(the following is from an email bug report)
Details: The compiler builds without error: “make bin/retro-compiler” “objcopy” is in the PATH: “which objcopy” /usr/bin/objcopy When I compile the “hello.forth” example (from the Handbook), an “a.out” file is generated (as expected): “bin/retro-compiler hello.forth hello” Final image is 14340 cells Running the object file, however, produces a segmentation fault, with no other messages or information produced: “./a.out” Segmentation fault Source (“hello.forth”): \~\~\~ :hello 'hello_world! s:put nl ; \~\~\~ Diagnostics: Basic boot data is: [ 0.000000] Booting Linux on physical CPU 0x0 [ 0.000000] Linux version 4.19.71-imx-r1 (root@ebf-dev) (gcc version 7.5.0 (Ubuntu/Linaro 7.5.0-3ubuntu1~18.04)) #1stable SMP PREEMPT Thu May 7 09:46:01 CST 2020 [ 0.000000] CPU: ARMv7 Processor [410fc075] revision 5 (ARMv7), cr=10c53c7d [ 0.000000] CPU: div instructions available: patching division code The a.out file header looks like this (“readelf -h a.out”): ELF Header: Magic: 7f 45 4c 46 01 01 01 00 00 00 00 00 00 00 00 00 Class: ELF32 Data: 2's complement, little endian Version: 1 (current) OS/ABI: UNIX - System V ABI Version: 0 Type: DYN (Shared object file) Machine: ARM Version: 0x1 Entry point address: 0x1341 Start of program headers: 52 (bytes into file) Start of section headers: 151136 (bytes into file) Flags: 0x5000400, Version5 EABI, hard-float ABI Size of this header: 52 (bytes) Size of program headers: 32 (bytes) Number of program headers: 9 Size of section headers: 40 (bytes) Number of section headers: 30 Section header string table index: 29 The initial part of “objdump -fs a.out” looks like: a.out: file format elf32-littlearm architecture: arm, flags 0x00000150: HAS_SYMS, DYNAMIC, D_PAGED start address 0x00001341 Contents of section .interp: 0154 2f6c6962 2f6c642d 6c696e75 782d6172 /lib/ld-linux-ar 0164 6d68662e 736f2e33 00 mhf.so.3. Contents of section .note.ABI-tag: 0170 04000000 10000000 01000000 474e5500 ............GNU. 0180 00000000 03000000 02000000 00000000 ................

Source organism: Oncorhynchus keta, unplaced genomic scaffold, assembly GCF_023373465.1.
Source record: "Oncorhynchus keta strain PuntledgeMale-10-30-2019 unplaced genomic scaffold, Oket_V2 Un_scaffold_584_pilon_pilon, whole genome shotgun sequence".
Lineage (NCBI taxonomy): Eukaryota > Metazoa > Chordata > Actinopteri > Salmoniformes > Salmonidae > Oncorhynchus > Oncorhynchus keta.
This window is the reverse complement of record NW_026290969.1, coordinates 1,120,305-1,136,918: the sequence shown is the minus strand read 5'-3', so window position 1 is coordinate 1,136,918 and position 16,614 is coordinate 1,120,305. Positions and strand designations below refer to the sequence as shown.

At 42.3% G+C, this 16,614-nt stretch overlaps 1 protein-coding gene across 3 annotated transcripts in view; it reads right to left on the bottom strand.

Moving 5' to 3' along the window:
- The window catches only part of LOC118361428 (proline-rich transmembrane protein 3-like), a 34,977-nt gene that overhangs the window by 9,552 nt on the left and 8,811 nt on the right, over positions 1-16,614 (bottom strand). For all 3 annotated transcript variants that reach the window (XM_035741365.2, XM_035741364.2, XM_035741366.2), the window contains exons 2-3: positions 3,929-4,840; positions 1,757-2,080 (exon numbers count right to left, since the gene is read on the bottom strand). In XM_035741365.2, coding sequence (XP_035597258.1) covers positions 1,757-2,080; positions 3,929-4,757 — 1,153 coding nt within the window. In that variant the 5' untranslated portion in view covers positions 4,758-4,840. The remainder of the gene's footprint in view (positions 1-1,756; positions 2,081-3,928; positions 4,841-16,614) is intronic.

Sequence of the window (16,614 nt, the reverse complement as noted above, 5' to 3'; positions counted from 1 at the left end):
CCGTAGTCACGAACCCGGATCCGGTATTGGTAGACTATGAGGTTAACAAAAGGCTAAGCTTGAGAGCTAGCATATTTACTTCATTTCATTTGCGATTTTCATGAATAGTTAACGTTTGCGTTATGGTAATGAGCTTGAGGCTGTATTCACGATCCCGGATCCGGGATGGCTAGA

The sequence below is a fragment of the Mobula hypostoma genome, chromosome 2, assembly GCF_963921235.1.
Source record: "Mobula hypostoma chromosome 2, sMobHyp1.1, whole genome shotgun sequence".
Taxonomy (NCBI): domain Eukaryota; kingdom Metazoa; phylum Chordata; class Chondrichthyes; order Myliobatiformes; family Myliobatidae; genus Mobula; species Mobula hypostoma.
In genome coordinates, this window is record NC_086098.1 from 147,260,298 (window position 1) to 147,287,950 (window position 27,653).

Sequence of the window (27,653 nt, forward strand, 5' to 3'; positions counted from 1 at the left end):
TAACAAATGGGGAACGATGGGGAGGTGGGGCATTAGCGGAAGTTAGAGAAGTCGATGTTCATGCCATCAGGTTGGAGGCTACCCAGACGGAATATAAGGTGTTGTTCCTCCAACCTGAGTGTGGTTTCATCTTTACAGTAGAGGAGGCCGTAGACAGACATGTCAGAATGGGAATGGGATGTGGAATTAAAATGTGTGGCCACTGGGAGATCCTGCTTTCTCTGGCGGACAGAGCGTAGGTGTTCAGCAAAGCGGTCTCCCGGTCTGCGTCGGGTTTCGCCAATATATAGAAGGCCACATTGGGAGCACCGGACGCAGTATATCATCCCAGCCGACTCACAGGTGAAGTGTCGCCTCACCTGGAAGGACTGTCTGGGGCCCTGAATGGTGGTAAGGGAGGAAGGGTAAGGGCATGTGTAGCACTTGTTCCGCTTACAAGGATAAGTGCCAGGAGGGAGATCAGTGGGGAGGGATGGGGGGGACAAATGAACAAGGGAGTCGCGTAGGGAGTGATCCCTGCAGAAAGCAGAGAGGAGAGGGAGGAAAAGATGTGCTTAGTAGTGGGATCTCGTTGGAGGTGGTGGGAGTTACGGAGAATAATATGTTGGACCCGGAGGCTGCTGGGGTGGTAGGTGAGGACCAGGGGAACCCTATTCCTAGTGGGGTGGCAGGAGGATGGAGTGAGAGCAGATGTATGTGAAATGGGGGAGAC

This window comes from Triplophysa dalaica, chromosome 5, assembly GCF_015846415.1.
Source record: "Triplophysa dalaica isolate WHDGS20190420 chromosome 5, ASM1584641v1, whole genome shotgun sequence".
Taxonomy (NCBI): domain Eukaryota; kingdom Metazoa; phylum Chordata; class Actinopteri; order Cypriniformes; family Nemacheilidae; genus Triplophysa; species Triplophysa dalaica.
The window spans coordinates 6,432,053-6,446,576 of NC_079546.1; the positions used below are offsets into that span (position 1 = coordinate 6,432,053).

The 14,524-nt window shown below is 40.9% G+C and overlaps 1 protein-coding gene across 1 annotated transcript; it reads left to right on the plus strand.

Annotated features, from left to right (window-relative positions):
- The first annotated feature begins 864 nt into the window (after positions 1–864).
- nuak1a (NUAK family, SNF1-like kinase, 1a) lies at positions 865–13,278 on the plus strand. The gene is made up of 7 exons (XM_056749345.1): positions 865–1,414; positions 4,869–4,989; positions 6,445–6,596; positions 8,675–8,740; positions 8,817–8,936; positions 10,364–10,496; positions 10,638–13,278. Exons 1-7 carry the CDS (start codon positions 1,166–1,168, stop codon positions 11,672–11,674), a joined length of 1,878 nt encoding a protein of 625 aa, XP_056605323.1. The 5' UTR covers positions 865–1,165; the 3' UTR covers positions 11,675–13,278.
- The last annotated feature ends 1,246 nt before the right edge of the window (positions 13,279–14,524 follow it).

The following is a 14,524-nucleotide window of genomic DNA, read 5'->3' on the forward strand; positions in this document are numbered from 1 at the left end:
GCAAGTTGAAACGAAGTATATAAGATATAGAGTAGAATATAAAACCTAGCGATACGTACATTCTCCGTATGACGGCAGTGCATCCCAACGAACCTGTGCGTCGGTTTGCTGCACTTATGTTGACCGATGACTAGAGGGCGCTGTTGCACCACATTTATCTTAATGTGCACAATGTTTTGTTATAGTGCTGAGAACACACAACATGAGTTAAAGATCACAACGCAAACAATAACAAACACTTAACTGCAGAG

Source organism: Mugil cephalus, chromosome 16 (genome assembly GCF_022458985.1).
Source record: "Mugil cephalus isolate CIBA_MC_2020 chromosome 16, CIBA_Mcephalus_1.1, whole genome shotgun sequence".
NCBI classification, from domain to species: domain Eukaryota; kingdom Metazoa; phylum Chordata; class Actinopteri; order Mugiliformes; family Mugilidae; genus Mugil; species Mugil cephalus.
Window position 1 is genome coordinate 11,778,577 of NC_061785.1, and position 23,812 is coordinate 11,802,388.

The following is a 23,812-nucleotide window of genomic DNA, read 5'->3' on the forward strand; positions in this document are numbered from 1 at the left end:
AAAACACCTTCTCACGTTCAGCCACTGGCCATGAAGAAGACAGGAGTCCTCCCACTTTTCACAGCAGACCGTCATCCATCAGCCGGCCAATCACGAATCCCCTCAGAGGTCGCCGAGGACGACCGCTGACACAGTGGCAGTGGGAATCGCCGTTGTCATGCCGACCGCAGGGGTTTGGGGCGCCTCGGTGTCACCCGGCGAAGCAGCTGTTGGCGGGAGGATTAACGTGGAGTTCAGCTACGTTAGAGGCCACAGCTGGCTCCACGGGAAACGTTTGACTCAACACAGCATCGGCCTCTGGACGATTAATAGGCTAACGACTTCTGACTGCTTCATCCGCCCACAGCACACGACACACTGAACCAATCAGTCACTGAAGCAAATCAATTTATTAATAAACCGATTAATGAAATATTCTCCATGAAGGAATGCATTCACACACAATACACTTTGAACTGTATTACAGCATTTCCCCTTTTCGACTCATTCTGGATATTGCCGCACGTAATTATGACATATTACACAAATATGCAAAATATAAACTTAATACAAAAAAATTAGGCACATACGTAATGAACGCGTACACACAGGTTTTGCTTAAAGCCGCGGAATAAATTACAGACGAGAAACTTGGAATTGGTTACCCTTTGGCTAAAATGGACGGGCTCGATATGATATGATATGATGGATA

I haven't been able to setup a 32-bit system yet, but it does work on a 64-bit system I have. Tomorrow I will hopefully have things ready to try on a Raspberry Pi.
Thus far I haven't been able to replicate this, but I have now downloaded Ubuntu 18.04 which appears to be the version being used, so I'll try to replicate under that.
This has been deferred to 2021.4 as it only appears to affect Ubuntu 18.04 and has not been reported to occur on more recent releases.